The variability of student success for each AR field trip theme across site classifications may be mapping the disparities in curriculum between institutions as well as the student demographics at particular institution types. Throughout this study, it became clear that there was a marked disparity within introductory geoscience curricula in the amount of each content area that is taught, dependent on instructor preference and local geology, as well as variations in technical terminology usage. We were able to accommodate collaborating instructors’ different terminology preferences by adding definitions within the content assessment text and AR field trip text and audio (e.g., defining “stage” as “water level,” “confluence” as “join,” and “catchment” as “watershed”). However, one of our teaching-research split institutions did not consistently include faults and folds in their introductory geology course, and this is seen as a consequence in Table 2 in the form of substantially worse results for the TR institutions in geologic structures as compared to the other subjects. The teaching-focused institutions in this study were community colleges with open admission policies, giving those institutions access to a broader array of students than the other collaborating schools.
It is clear that all student participants in this study had similar improvement regardless of completing one or more AR field trips or receiving traditional lecture and laboratory instruction. The flip side of this result is that the AR field trip modules did not decrease nor detract from student learning, which is consistent with findings from recent research comparing traditional curriculum with other VFT-like activities (Stumpf et al., 2008; Stokes et al., 2012; Pringle, 2013; Friess et al., 2016). Elsewhere, VFTs and AR field trips have been shown to improve student interest in learning the geosciences (Spicer and Stratford, 2001; Pringle, 2013; Bursztyn et al., 2017), so these improvements in student engagement can be gained with mobile-device activities without negatively impacting student learning. In the future, it will be important to determine what improvements are necessary for mobile games, AR field trips, and VFTs to more significantly improve student learning as well as student interest.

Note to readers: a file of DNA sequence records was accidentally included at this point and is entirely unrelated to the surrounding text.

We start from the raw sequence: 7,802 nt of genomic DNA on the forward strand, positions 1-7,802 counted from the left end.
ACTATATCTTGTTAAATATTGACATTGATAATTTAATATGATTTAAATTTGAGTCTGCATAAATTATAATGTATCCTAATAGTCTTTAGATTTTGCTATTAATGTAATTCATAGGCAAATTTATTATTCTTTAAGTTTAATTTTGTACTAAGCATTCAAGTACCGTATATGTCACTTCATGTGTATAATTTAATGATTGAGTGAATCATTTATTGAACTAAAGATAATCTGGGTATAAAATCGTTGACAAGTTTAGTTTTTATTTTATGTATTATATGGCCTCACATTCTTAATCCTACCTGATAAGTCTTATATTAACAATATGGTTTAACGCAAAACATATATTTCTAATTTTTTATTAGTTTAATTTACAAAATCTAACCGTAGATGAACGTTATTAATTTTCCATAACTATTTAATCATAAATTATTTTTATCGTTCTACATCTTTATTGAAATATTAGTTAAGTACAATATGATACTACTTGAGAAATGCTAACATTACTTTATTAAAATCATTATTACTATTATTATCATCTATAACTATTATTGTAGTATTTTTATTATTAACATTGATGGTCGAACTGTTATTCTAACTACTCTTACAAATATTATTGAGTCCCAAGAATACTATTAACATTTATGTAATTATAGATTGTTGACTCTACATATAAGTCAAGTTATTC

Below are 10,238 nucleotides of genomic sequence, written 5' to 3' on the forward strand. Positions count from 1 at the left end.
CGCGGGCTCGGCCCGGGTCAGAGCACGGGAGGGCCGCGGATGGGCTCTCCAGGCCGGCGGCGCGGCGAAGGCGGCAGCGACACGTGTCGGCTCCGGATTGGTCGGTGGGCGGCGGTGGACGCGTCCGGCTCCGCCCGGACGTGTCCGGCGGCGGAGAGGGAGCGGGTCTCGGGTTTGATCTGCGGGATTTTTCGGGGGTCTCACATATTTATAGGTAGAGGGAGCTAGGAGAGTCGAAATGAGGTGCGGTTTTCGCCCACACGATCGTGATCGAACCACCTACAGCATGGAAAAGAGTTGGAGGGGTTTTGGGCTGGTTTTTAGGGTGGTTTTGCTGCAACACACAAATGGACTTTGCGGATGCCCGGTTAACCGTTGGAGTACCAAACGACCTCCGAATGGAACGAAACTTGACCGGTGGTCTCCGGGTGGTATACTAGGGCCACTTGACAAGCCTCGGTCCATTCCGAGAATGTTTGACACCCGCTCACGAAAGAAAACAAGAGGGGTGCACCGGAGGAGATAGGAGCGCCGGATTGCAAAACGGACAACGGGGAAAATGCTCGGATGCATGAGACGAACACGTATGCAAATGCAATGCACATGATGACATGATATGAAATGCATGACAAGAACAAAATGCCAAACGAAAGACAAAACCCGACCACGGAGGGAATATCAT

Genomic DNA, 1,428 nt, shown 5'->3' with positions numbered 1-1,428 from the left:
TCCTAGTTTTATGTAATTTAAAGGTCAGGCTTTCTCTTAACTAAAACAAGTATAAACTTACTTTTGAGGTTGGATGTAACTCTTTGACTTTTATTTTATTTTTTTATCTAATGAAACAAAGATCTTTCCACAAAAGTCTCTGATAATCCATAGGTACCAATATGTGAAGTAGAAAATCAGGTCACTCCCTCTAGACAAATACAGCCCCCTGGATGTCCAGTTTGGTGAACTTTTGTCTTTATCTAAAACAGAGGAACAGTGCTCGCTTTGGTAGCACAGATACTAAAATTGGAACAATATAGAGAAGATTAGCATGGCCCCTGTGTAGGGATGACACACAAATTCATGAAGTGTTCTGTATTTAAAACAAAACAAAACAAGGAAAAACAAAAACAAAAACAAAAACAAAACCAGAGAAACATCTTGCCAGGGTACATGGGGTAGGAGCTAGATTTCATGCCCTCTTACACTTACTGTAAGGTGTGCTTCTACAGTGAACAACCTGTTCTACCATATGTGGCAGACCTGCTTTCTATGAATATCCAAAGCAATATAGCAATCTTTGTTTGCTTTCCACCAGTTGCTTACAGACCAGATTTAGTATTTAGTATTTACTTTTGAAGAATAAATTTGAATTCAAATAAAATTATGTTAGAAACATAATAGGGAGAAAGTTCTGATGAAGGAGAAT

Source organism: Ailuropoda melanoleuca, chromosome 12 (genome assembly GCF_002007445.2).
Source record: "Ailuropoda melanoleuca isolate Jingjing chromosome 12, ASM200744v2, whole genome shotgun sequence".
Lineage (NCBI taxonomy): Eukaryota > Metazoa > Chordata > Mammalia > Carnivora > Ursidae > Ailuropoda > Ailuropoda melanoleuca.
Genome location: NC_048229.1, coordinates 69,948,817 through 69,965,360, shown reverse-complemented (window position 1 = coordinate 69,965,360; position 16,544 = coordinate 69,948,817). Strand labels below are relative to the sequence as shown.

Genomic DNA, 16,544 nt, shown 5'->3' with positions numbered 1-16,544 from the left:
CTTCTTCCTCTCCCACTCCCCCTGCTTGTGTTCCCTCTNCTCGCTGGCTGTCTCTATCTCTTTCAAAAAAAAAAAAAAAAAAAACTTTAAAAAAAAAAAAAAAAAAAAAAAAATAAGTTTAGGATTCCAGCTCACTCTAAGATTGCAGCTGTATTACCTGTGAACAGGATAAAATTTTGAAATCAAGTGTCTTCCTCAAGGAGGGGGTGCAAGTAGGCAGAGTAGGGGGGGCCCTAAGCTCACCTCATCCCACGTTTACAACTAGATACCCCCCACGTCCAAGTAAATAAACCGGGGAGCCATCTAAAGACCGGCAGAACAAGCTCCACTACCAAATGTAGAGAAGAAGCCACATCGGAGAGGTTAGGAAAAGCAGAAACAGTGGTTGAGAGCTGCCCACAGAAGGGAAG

LIMITATIONS AND FUTURE RESEARCH
Assessment of constructs as broad as geologic time, geologic structures, and hydrologic processes is challenging. However, the single factor solutions for each exploratory factor analysis and expert collaborator reviews offer an encouraging view of validity. The low reliability scores for the geoscience concept assessments suggest some measurement error, and these low reliability scores may partially explain the lack of differences between the control and treatment group students. The lack of significant differences in posttest geoscience concept scores between control and treatment groups from this study is consistent with other related studies discussed in the introduction of this paper. Students took the pre- and posttests individually online and were encouraged to “just go with their gut responses” to discourage any collaboration or research. The low scoring on the assessments suggest there is a possibility that this “just go with your gut” instruction may have had the adverse effect of encouraging rushing and a lack of effort. Future work might focus on games and/or AR field trips that are more narrowly focused on specific geoscience concepts with correspondingly focused assessments. However, it is equally important to develop virtual and AR field trips that meaningfully represent the broad content covered in introductory geology courses. Finally, in light of the sometimes-challenging weather experienced often during field testing (heat [114 °F], downpours, and snow), it will be important to conduct an investigation on the efficacy of a desktop (Web-based) nonmobile version of these AR field trips.